It is not my first time visiting Poland and Warsaw in particular. My feeling is always the same. This of weightiness and density, in contrast with the ample free space suggested by the city’s urban planning, a marking characteristic of the former communist era. On a second thought, my three words for Warsaw would be: stone, grey and blood. Nevertheless, these words carry double meanings. Stone portrays not only rigidity, but solid foundations as well. Grey can be equally dull and serene. And blood, besides struggle and suffering, carries along the notion of vital energy. It’s all about the latter definitions, what I have encountered during my short visit at Warsaw’s Teatr Powszechny. “A theatre that gets in the way”, the institution’s moto speaks for itself. I still find it hard to apply the term ‘institution’, since Powszechny’s activity contradicts many preconceived notions regarding the mainstream definition of the word itself. During my stay, I often catch myself humming the melody of one of my favorite songs, Against the Grain by Bad Religion. Because this is the way they do things here, an anti-establishment force, supported by the establishment. What a delicate balance to keep… or not…
My flight schedule obliges me to arrive late for our first meeting. Once again, I see all the familiar and loving faces of our partners in Atlas of Transitions. Pawel, Kamila and the rest of the local team greet me warmly and we start planning meetings and interviews with local actors and collaborators in the project. There are no performances today, so the venue is quite calm. We have a short break and then back to work. At the end of today’s session, we are invited for a tour at the space of Dream Adoption Society, an artistic collective exploring virtual and augmented reality technologies in performing arts, based inside the theatre. Wojtek, the team’s producer, welcomes us and explains their philosophy and way of working. I cannot but be amazed by this theatre’s openness. Not only Teatr Powszechny has provided space and means for this group to develop their research, as any regular sponsor could do, but they actually invited them to cohabitate the venue, creating a fusion between both worlds, engaging diverse audiences that circulate among artistic proposals of all kinds. The bond of the two organizations is symbiotic and their function resembles that of physics’ communicating vessels.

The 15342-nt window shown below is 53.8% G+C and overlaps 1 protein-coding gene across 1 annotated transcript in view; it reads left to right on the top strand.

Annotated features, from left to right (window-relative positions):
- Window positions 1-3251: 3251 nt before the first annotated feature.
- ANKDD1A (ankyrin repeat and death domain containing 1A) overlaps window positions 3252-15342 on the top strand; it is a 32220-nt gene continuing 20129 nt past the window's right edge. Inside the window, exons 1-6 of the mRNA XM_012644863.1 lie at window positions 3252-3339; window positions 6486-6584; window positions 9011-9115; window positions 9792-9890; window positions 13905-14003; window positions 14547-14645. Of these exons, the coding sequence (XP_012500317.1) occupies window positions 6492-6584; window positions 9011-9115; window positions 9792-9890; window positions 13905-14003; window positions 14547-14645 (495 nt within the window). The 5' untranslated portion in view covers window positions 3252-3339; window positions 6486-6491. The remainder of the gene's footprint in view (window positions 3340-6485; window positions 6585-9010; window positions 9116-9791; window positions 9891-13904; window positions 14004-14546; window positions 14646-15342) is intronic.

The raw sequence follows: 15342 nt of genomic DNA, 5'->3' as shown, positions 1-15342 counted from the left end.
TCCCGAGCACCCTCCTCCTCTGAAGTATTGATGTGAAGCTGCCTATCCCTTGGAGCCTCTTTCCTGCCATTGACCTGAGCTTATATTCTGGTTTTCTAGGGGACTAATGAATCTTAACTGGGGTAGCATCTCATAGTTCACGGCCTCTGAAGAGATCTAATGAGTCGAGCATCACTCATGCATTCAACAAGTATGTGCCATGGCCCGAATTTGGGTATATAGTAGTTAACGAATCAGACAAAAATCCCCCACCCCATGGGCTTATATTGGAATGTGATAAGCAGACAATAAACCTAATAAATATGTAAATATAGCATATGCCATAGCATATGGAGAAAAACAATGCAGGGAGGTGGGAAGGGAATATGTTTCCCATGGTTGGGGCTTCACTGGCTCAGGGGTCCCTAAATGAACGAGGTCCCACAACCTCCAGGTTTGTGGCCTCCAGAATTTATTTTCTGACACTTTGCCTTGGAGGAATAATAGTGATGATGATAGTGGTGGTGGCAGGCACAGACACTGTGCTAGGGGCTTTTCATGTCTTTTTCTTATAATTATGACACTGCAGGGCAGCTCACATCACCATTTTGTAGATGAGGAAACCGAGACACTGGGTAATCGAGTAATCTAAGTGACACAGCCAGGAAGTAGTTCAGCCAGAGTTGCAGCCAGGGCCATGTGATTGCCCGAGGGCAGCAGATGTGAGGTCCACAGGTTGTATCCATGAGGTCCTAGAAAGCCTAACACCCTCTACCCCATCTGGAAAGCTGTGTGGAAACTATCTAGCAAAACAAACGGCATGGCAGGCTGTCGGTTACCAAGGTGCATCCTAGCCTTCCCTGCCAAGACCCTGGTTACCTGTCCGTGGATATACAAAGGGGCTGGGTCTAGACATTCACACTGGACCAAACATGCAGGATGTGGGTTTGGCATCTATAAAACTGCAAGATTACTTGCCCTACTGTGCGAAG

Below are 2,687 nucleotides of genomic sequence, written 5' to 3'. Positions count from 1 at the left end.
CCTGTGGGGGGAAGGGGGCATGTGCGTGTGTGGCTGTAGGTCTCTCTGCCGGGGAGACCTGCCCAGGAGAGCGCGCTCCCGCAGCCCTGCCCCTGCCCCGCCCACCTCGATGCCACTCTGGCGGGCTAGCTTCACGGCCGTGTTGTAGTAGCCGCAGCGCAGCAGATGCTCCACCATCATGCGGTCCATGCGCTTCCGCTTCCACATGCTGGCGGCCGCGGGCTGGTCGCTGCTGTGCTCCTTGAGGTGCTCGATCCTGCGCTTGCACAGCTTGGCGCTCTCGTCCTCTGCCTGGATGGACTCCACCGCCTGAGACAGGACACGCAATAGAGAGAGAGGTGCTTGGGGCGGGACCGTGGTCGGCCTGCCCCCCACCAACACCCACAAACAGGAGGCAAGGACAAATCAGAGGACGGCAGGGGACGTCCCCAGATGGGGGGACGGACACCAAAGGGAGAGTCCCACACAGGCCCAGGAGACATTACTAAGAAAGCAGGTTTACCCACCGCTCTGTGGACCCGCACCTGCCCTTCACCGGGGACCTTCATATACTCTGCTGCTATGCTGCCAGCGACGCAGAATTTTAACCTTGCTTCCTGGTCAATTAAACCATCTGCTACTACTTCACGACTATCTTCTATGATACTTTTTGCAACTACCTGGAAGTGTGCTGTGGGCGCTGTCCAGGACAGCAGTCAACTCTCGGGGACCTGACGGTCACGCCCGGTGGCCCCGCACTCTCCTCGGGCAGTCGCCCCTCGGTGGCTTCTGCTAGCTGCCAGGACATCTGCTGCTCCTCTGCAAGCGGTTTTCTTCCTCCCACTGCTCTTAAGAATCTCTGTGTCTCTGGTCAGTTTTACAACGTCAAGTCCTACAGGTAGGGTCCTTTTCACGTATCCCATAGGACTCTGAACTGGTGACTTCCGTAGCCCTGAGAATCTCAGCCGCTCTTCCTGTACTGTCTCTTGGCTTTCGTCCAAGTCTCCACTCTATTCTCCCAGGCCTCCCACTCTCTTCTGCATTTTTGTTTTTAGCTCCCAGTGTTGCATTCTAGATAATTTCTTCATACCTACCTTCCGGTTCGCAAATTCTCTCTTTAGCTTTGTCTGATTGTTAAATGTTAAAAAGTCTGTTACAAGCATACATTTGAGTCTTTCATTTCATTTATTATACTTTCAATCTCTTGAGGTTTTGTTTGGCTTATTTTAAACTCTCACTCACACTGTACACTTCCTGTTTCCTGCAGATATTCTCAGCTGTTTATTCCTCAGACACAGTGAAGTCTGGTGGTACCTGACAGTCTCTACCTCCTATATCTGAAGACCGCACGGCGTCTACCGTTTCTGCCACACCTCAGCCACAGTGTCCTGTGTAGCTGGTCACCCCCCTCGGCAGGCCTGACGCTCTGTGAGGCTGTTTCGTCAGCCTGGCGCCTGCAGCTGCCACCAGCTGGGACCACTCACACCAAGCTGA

Picture by Magda Hueckel
It is my first time wearing a VR headset and during the first few minutes it feels quite awkward. Once I get the hang of things, I start enjoying my ride inside the weird universes the team creates. I get the chance to visit the virtual landscape designed for ‘New Territory’, an open air performance created within the frame of Atlas of Transitions. The use of these specific new technologies in theatre starts making more sense to me. Maybe, in some cases, it becomes very difficult for the audience to create a direct connection with reality due to a variety of reasons, imposed from either ‘higher powers’ or the daily grind itself, so artists might need to invent new ways to address any given issues. I asked Wojtek to share his thoughts on the matter and the life in the theatre. Later that evening, our hosts take us out to a welcome dinner. Everyone we meet greets us with a wide smile and great warmth. Again a controversy, compared to the cold, rainy weather and the somewhat austere ambience.
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